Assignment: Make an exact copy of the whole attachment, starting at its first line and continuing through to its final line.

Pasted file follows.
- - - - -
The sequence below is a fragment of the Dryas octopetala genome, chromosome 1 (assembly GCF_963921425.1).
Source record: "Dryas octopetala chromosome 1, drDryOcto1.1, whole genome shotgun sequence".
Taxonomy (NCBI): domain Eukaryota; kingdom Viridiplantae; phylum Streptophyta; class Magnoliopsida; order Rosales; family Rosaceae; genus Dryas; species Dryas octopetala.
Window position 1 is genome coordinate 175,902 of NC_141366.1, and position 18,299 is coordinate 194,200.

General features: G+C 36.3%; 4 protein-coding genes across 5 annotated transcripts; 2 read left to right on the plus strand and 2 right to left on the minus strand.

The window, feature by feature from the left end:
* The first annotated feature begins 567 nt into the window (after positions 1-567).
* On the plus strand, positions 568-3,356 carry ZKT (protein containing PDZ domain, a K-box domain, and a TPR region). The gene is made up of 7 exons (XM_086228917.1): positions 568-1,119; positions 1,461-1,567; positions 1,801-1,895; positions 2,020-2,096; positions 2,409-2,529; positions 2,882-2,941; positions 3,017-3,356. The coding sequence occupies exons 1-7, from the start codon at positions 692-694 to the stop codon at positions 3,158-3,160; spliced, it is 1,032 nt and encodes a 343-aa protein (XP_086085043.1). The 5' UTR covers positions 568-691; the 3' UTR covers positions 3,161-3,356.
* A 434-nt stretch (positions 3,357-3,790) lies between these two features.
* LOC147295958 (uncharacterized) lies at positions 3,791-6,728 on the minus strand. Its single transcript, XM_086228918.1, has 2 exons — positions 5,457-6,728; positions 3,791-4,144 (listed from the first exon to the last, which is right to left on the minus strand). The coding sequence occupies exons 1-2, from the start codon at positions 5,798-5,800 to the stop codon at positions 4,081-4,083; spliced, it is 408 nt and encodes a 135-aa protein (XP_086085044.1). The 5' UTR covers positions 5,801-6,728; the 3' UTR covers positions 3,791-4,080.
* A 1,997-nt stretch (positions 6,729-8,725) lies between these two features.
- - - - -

The sequence below is a fragment of the Dryas octopetala genome, chromosome 1 (assembly GCF_963921425.1).
Source record: "Dryas octopetala chromosome 1, drDryOcto1.1, whole genome shotgun sequence".
Taxonomy (NCBI): domain Eukaryota; kingdom Viridiplantae; phylum Streptophyta; class Magnoliopsida; order Rosales; family Rosaceae; genus Dryas; species Dryas octopetala.
Window position 1 is genome coordinate 175,902 of NC_141366.1, and position 18,299 is coordinate 194,200.

General features: G+C 36.3%; 4 protein-coding genes across 5 annotated transcripts; 2 read left to right on the plus strand and 2 right to left on the minus strand.

The window, feature by feature from the left end:
* The first annotated feature begins 567 nt into the window (after positions 1-567).
* On the plus strand, positions 568-3,356 carry ZKT (protein containing PDZ domain, a K-box domain, and a TPR region). The gene is made up of 7 exons (XM_086228917.1): positions 568-1,119; positions 1,461-1,567; positions 1,801-1,895; positions 2,020-2,096; positions 2,409-2,529; positions 2,882-2,941; positions 3,017-3,356. The coding sequence occupies exons 1-7, from the start codon at positions 692-694 to the stop codon at positions 3,158-3,160; spliced, it is 1,032 nt and encodes a 343-aa protein (XP_086085043.1). The 5' UTR covers positions 568-691; the 3' UTR covers positions 3,161-3,356.
* A 434-nt stretch (positions 3,357-3,790) lies between these two features.
* LOC147295958 (uncharacterized) lies at positions 3,791-6,728 on the minus strand. Its single transcript, XM_086228918.1, has 2 exons — positions 5,457-6,728; positions 3,791-4,144 (listed from the first exon to the last, which is right to left on the minus strand). The coding sequence occupies exons 1-2, from the start codon at positions 5,798-5,800 to the stop codon at positions 4,081-4,083; spliced, it is 408 nt and encodes a 135-aa protein (XP_086085044.1). The 5' UTR covers positions 5,801-6,728; the 3' UTR covers positions 3,791-4,080.
* A 1,997-nt stretch (positions 6,729-8,725) lies between these two features.